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Women & Power Issue

On joining the club

Senator Elizabeth Warren talks with Neil Swidey about what women can do for Washington.

Elizabeth Warren.
Elizabeth Warren. Suzanne Kreiter/Globe staff

FOR A POLITICIAN so identified with women’s empowerment, Elizabeth Warren sure has spent a lot of time hanging around male-dominated institutions. The first time she was offered a tenured position at Harvard Law School, only a handful of the tenured faculty members there were women. In recent years, a familiar scene from her leadership positions in financial oversight and consumer protection involved her upbraiding male CEOs of “too big to fail” banking behemoths. And when she joined the US Senate at the start of this year, men still held 80 of the 100 seats in that historically old men’s club.

> What do women bring to traditionally male-run institutions?


Their presence fundamentally changes the place. They bring an outsider’s perspective. We’ve seen the damage of groupthink, particularly on Wall Street. When everyone looks at a problem from the same point of view, we’re in trouble. The same thing is true in Washington.

> What message do you draw from the debate over Janet Yellen’s nomination to be the next chair of the Federal Reserve? Does it say something when the highly qualified longtime number-two person was not considered the obvious first choice to advance to the number-one slot?

Janet is very talented. I sent a letter with 20 other senators talking about her qualifications and urging the president to support her. Janet is well qualified, but it [was] a hard decision for the president to make.

> One of your biggest backers, Joyce Linehan, has come out strongly in favor of Marty Walsh to be the next mayor of Boston. Do you share her enthusiasm for him?

I think that Marty is terrific. And so is John [Connolly].

> Will you be endorsing one of them?


> How about for governor, where two of the declared candidates are women? Do you think Massachusetts would benefit from a female governor?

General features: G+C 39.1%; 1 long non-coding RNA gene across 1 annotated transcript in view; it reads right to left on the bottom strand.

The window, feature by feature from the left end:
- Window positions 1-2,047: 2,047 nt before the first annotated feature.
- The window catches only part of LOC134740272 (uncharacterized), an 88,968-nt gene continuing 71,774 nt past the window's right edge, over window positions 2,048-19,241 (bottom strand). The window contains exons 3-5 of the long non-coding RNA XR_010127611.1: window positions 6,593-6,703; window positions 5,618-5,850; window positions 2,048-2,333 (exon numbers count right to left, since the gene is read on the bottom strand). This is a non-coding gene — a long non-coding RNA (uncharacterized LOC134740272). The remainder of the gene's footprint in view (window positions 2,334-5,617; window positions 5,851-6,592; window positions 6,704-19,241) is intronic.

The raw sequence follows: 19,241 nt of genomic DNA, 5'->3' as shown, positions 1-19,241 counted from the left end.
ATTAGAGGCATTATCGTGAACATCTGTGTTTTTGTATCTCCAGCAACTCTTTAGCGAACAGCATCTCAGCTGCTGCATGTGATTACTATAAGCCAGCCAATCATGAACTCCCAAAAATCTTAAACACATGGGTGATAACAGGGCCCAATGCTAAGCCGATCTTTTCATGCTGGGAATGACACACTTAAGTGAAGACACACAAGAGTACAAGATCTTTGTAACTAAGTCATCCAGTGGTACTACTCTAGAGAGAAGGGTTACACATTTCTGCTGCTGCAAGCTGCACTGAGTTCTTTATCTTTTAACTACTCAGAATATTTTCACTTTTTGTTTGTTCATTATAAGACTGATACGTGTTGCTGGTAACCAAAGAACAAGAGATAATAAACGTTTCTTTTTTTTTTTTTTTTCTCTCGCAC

I’ve worked with Martha Coakley on consumer protection issues for many years. She’s been a terrific attorney general. But we’re very blessed in Massachusetts to have many good candidates in the race.

> So you won’t be backing a candidate in that race, either?


> A couple of years ago, I happened to be watching testimony on C-Span . . .

Boy, that tells me how exciting your life is.

> Ha! Anyway, you were head of the consumer protection agency, and during your testimony before a House subcommittee you got into a heated argument with the Republican chairman. The video went viral.

I remember.

> Your critics called you a lightning rod. But not long ago I caught the testimony of your replacement, and Republicans were mortaring him as well. What should we make of that?

The big banks have lots of friends in Congress, and many of them are very resistant to change. So the director of this agency is a target for them.

> Yet why do you think their argument with your replacement didn’t escalate?

I hadn’t thought about it. But the main thing has passed. We have a confirmed director. The consumer agency is here to stay. That’s no longer an issue.

> When you were teaching, did you get a sense of what today’s world looks like to young women about to start their careers?

I saw young women who were incredibly talented but worried about how they would manage their professional and personal lives. But I also want to emphasize that I saw young men who were worried about that, too.


> Long before she wrote her book Lean In, Facebook’s Sheryl Sandberg told me that a few of the friends she met at Harvard Business School were toying with the idea of starting a company that hired only young mothers interested in working from 9 to 3, to make use of that vast underutilized talent pool. Is there anything you can do in the Senate to improve this constant work-life struggle?

I think we’re talking about bigger change over time.

Neil Swidey is a staff writer. E-mail him at swidey@globe.com and follow him on Twitter @neilswidey.